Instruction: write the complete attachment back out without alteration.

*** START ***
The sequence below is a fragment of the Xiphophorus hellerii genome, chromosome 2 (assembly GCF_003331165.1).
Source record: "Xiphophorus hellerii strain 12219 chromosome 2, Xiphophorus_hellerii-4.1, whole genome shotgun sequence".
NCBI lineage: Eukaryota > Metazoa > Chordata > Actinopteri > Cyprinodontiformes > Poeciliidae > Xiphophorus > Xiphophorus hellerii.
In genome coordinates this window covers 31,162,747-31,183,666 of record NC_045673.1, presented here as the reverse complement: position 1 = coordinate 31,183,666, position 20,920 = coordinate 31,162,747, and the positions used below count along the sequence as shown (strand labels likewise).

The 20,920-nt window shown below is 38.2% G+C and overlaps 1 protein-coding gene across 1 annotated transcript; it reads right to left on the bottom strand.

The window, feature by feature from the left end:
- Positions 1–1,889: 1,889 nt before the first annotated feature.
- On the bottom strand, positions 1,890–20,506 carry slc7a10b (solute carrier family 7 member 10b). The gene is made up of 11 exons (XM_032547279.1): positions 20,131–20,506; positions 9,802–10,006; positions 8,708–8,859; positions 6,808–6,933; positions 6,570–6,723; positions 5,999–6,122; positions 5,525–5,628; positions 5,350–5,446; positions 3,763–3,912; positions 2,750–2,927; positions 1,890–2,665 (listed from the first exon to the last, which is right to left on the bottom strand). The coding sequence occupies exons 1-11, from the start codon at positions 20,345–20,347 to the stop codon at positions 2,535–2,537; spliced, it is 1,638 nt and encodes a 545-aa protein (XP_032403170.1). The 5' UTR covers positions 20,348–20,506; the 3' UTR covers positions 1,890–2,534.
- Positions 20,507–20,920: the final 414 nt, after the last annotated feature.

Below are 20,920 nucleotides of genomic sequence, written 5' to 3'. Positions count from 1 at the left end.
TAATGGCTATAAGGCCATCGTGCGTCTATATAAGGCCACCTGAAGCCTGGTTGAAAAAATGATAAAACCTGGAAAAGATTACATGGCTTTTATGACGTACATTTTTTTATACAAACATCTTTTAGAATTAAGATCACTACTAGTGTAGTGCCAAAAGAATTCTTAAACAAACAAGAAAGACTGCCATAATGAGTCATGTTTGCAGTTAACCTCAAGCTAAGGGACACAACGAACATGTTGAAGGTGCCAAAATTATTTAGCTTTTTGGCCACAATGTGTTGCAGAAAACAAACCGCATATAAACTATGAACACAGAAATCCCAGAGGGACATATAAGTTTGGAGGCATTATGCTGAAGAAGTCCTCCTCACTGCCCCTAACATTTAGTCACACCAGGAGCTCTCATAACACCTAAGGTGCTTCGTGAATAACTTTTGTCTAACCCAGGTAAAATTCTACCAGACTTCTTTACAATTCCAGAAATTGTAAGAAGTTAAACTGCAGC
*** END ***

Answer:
The sequence below is a fragment of the Xiphophorus hellerii genome, chromosome 2 (assembly GCF_003331165.1).
Source record: "Xiphophorus hellerii strain 12219 chromosome 2, Xiphophorus_hellerii-4.1, whole genome shotgun sequence".
NCBI lineage: Eukaryota > Metazoa > Chordata > Actinopteri > Cyprinodontiformes > Poeciliidae > Xiphophorus > Xiphophorus hellerii.
In genome coordinates this window covers 31,162,747-31,183,666 of record NC_045673.1, presented here as the reverse complement: position 1 = coordinate 31,183,666, position 20,920 = coordinate 31,162,747, and the positions used below count along the sequence as shown (strand labels likewise).

The 20,920-nt window shown below is 38.2% G+C and overlaps 1 protein-coding gene across 1 annotated transcript; it reads right to left on the bottom strand.

The window, feature by feature from the left end:
- Positions 1–1,889: 1,889 nt before the first annotated feature.
- On the bottom strand, positions 1,890–20,506 carry slc7a10b (solute carrier family 7 member 10b). The gene is made up of 11 exons (XM_032547279.1): positions 20,131–20,506; positions 9,802–10,006; positions 8,708–8,859; positions 6,808–6,933; positions 6,570–6,723; positions 5,999–6,122; positions 5,525–5,628; positions 5,350–5,446; positions 3,763–3,912; positions 2,750–2,927; positions 1,890–2,665 (listed from the first exon to the last, which is right to left on the bottom strand). The coding sequence occupies exons 1-11, from the start codon at positions 20,345–20,347 to the stop codon at positions 2,535–2,537; spliced, it is 1,638 nt and encodes a 545-aa protein (XP_032403170.1). The 5' UTR covers positions 20,348–20,506; the 3' UTR covers positions 1,890–2,534.
- Positions 20,507–20,920: the final 414 nt, after the last annotated feature.

Below are 20,920 nucleotides of genomic sequence, written 5' to 3'. Positions count from 1 at the left end.
TAATGGCTATAAGGCCATCGTGCGTCTATATAAGGCCACCTGAAGCCTGGTTGAAAAAATGATAAAACCTGGAAAAGATTACATGGCTTTTATGACGTACATTTTTTTATACAAACATCTTTTAGAATTAAGATCACTACTAGTGTAGTGCCAAAAGAATTCTTAAACAAACAAGAAAGACTGCCATAATGAGTCATGTTTGCAGTTAACCTCAAGCTAAGGGACACAACGAACATGTTGAAGGTGCCAAAATTATTTAGCTTTTTGGCCACAATGTGTTGCAGAAAACAAACCGCATATAAACTATGAACACAGAAATCCCAGAGGGACATATAAGTTTGGAGGCATTATGCTGAAGAAGTCCTCCTCACTGCCCCTAACATTTAGTCACACCAGGAGCTCTCATAACACCTAAGGTGCTTCGTGAATAACTTTTGTCTAACCCAGGTAAAATTCTACCAGACTTCTTTACAATTCCAGAAATTGTAAGAAGTTAAACTGCAGC